The Top 25 Homers from the last month

Date Player Level Feet System
5/14 Allan Cerda A+ 457 Trackman
5/5 Austin Hendrick A 439 Trackman
5/12 Elly De La Cruz A+ 433 Trackman
5/18 Trey Amburgey AAA 433 Trackman
5/22 Cristian Santana AAA 432 Trackman
5/13 Jose Torres A+ 429 Trackman
5/20 Jose Torres A 427 Trackman
5/14 Aristides Aquino AAA 425 Trackman
5/22 Jake Bauers AAA 417 Trackman
5/7 Robbie Tenerowicz AA 416 Google Maps
5/22 Steven Leyton A 416 Trackman
5/8 Aristides Aquino AAA 415 Google Maps
5/15 Elly De La Cruz A+ 415 Trackman
5/1 Matt McLain AA 414 Google Maps
5/19 Austin Hendrick A 414 Trackman
5/4 Austin Hendrick A 413 Trackman
5/14 Alex McGarry A+ 413 Trackman
5/4 Rece Hinds A+ 411 Trackman
5/8 Cristian Santana AAA 411 Google Maps
5/11 Taylor Motter AAA 411 Google Maps
5/7 Alex McGarry A+ 410 Trackman
5/10 Aristides Aquino AAA 410 Google Maps
5/3 Danny Lantigua A 409 Trackman
5/3 Ruben Ibarra A 409 Trackman
5/4 Rece Hinds A+ 409 Trackman
5/22 Trey Amburgey AAA 409 Trackman

(Editors Note: I am missing data on 15 of the 99 home runs hit in this span – mostly from Chattanooga, where the camera operators don’t track the ball and instead zoom in on the outfielders without anything above the wall showing, missing more than half of the home runs hit in the home ballpark)

Top 10 Home Runs on the Season

Date Player Level Distance System
5/14 Allan Cerda A+ 457 Trackman
4/24 Allan Cerda A+ 445 Trackman
4/13 Ronnie Dawson AAA 443 Google Maps
5/5 Austin Hendrick A 439 Trackman
5/12 Elly De La Cruz A+ 433 Trackman
5/18 Trey Amburgey AAA 433 Trackman
4/24 Nick Quintana A+ 432 Trackman
5/22 Cristian Santana AAA 432 Trackman
4/23 Alex McGarry A+ 431 Trackman
5/13 Jose Torres A+ 429 Trackman


About The Author

Doug Gray is the owner and operator of this website and has been running it since 2006 in one variation or another. You can follow him on twitter @dougdirt24, or follow the site on Facebook. and Youtube.

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8 Responses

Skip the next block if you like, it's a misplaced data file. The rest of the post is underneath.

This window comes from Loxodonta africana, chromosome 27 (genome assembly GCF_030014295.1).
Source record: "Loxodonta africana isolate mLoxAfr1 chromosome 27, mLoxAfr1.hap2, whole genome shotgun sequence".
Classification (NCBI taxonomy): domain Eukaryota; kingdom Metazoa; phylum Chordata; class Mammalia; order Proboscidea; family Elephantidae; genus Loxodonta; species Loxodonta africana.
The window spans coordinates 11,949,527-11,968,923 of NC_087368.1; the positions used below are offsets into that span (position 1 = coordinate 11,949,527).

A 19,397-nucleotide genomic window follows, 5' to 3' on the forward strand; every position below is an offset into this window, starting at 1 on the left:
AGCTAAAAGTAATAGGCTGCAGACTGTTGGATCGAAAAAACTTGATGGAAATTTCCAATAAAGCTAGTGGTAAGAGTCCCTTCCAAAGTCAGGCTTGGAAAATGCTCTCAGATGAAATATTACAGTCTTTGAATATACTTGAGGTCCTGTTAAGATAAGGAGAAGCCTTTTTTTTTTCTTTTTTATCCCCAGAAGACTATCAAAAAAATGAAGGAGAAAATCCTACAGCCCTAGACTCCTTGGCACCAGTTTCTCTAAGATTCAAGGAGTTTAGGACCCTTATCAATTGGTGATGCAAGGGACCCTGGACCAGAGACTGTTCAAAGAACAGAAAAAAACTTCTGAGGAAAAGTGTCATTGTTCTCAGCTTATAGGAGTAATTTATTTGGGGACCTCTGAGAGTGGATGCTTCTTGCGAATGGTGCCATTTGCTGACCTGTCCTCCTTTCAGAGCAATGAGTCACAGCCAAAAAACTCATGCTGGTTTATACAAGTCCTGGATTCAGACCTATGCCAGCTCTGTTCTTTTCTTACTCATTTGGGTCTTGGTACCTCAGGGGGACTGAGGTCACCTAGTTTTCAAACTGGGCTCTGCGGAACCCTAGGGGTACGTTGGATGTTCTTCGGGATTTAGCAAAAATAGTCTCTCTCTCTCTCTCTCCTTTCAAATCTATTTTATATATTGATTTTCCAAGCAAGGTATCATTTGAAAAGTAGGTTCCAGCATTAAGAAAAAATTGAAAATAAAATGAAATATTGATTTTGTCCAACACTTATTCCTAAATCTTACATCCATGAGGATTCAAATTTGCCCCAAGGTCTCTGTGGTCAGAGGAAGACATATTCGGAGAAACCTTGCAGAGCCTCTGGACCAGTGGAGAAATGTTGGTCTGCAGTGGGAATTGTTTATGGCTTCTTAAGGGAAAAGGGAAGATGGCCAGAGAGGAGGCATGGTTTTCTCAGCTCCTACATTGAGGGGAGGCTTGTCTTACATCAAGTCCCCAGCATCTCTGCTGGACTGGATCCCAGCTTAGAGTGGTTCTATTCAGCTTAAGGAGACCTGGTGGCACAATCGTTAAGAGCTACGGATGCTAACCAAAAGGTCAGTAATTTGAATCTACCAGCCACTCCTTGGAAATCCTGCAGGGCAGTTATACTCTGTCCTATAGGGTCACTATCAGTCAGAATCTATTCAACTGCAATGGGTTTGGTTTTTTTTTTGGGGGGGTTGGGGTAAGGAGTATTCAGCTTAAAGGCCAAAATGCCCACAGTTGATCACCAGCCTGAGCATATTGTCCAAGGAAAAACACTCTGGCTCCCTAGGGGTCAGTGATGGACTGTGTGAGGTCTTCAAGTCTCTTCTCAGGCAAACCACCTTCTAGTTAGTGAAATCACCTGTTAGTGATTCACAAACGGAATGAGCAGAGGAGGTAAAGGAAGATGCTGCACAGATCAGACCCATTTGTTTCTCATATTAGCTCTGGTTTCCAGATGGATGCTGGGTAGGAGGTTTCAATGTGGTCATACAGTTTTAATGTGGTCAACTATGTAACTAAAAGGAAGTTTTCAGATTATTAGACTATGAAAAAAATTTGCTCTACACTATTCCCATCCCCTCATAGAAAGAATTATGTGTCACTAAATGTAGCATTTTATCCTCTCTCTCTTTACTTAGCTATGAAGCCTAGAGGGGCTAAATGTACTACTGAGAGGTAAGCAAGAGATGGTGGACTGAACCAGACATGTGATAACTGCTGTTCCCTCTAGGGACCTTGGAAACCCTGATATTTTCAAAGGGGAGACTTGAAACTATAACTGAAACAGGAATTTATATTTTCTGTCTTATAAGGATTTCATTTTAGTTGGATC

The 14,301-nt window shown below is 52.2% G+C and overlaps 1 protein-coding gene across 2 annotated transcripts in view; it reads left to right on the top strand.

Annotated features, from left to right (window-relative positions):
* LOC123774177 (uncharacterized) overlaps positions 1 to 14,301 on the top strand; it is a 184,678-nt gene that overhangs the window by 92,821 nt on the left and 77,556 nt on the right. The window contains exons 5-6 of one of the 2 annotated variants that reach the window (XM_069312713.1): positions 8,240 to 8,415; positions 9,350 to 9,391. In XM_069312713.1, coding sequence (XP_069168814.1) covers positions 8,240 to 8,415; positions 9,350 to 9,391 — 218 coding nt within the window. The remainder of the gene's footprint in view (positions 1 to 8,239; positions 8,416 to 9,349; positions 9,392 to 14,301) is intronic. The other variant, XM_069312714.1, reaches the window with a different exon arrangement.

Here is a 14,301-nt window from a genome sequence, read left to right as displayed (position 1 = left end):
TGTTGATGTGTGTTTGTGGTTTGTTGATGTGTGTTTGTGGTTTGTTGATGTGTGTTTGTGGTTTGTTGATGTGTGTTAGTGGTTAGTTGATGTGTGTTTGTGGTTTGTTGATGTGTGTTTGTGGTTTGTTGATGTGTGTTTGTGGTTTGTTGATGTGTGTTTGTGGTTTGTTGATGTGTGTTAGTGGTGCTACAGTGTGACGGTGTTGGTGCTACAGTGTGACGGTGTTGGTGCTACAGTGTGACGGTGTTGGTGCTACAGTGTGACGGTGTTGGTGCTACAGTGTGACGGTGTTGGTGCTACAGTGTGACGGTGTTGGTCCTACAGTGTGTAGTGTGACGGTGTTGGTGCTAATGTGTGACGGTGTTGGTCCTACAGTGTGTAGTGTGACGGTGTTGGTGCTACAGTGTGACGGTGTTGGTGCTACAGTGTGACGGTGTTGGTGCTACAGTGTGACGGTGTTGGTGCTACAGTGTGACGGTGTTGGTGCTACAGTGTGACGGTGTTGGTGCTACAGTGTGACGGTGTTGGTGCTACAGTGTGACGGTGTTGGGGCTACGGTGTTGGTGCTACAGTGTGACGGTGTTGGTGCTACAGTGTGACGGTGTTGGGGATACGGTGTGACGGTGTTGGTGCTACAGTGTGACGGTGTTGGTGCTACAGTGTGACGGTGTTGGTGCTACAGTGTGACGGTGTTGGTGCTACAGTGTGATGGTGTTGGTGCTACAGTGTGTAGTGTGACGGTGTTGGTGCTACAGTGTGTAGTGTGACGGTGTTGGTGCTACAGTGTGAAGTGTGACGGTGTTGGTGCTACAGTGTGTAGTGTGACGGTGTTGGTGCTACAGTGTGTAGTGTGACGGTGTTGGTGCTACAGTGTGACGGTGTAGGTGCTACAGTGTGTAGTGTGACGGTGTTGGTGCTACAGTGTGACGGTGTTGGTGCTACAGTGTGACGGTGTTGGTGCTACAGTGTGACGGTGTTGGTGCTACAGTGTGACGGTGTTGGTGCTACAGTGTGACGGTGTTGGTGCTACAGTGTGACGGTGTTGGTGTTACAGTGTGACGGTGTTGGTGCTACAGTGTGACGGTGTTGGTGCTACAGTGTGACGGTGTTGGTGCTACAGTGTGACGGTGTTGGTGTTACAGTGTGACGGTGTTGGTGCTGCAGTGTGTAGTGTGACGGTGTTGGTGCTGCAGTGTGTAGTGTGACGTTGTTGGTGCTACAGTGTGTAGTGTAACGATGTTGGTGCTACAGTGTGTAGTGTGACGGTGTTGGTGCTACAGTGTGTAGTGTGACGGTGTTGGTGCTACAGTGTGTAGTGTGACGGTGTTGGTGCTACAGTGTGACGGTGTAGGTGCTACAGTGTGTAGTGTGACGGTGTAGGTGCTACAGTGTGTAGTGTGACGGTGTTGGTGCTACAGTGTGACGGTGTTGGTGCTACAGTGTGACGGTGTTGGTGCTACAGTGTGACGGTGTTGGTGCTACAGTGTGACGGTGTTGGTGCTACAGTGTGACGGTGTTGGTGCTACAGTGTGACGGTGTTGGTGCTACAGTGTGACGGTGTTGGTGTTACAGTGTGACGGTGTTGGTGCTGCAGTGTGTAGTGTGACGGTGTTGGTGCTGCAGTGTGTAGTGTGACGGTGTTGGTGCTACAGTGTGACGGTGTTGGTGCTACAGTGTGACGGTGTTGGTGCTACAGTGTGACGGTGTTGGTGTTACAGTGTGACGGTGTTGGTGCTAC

1. Michael P

    Looking at the Torres dinger, the young fan even turned and looked to his right upon impact and then started running toward the souvenir. I think you are correct Doug, Trackman got this wrong. Torres has looked real good. The question was his bat and that has taken a leap forward in 2022.

  2. DaveCT

    The tweet with the video on Hendricks provides some background on his promotion. No time better than the present, I suppose.

    • MK

      Hendricks looked a little too cocky for someone with his overall production to this point.

  3. MK

    Hendricks looked a little too cocky for someone with his overall production to this point.

  4. Hunt4RedsOct

    Ivan Johnson in the Chattanooga lineup

  5. RedsGettingBetter

    Alan Cerda seems to be the Reds minors leagues power man according to this stats. Cerda is going step by step in his development not so fast with still a ton of Ks at A+ level but there are high hopes on him..

  6. Tom W

    I watched Hendricks in 2 games in Clearwater recently. It is a small sample however he looked terrible at the plate. 3 strike outs in one of the games barely making any contact with the baseball. I also watched him in several games last year in Clearwater and he just does not make much contact. I’m not a professional scout but i did sleep at a Holiday Inn. There were no rooms for Hendricks. Personally i find it hard to believe he was a number one pick. I hope he proves me wrong.